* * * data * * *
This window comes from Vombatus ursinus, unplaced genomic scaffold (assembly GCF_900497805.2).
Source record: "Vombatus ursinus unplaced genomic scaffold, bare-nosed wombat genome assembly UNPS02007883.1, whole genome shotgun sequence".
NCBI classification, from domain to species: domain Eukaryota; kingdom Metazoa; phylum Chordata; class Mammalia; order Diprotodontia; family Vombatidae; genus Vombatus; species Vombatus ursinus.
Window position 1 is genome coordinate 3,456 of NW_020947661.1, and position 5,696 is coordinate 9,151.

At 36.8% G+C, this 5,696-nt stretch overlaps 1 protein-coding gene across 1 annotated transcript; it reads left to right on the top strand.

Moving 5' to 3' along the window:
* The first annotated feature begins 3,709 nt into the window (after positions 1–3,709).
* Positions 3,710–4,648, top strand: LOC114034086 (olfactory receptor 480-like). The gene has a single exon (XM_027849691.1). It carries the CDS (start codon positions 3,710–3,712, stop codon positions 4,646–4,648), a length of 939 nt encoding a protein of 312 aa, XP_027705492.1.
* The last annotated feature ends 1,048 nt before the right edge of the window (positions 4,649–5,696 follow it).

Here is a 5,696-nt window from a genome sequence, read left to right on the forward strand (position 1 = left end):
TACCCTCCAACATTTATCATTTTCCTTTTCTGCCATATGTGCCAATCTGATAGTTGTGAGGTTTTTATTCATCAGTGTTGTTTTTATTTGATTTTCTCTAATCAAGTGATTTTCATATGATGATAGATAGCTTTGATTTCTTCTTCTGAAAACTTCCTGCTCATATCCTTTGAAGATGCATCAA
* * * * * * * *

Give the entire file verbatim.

This window comes from Vombatus ursinus, unplaced genomic scaffold (assembly GCF_900497805.2).
Source record: "Vombatus ursinus unplaced genomic scaffold, bare-nosed wombat genome assembly UNPS02007883.1, whole genome shotgun sequence".
NCBI classification, from domain to species: domain Eukaryota; kingdom Metazoa; phylum Chordata; class Mammalia; order Diprotodontia; family Vombatidae; genus Vombatus; species Vombatus ursinus.
Window position 1 is genome coordinate 3,456 of NW_020947661.1, and position 5,696 is coordinate 9,151.

At 36.8% G+C, this 5,696-nt stretch overlaps 1 protein-coding gene across 1 annotated transcript; it reads left to right on the top strand.

Moving 5' to 3' along the window:
* The first annotated feature begins 3,709 nt into the window (after positions 1–3,709).
* Positions 3,710–4,648, top strand: LOC114034086 (olfactory receptor 480-like). The gene has a single exon (XM_027849691.1). It carries the CDS (start codon positions 3,710–3,712, stop codon positions 4,646–4,648), a length of 939 nt encoding a protein of 312 aa, XP_027705492.1.
* The last annotated feature ends 1,048 nt before the right edge of the window (positions 4,649–5,696 follow it).

Here is a 5,696-nt window from a genome sequence, read left to right on the forward strand (position 1 = left end):
TACCCTCCAACATTTATCATTTTCCTTTTCTGCCATATGTGCCAATCTGATAGTTGTGAGGTTTTTATTCATCAGTGTTGTTTTTATTTGATTTTCTCTAATCAAGTGATTTTCATATGATGATAGATAGCTTTGATTTCTTCTTCTGAAAACTTCCTGCTCATATCCTTTGAAGATGCATCAA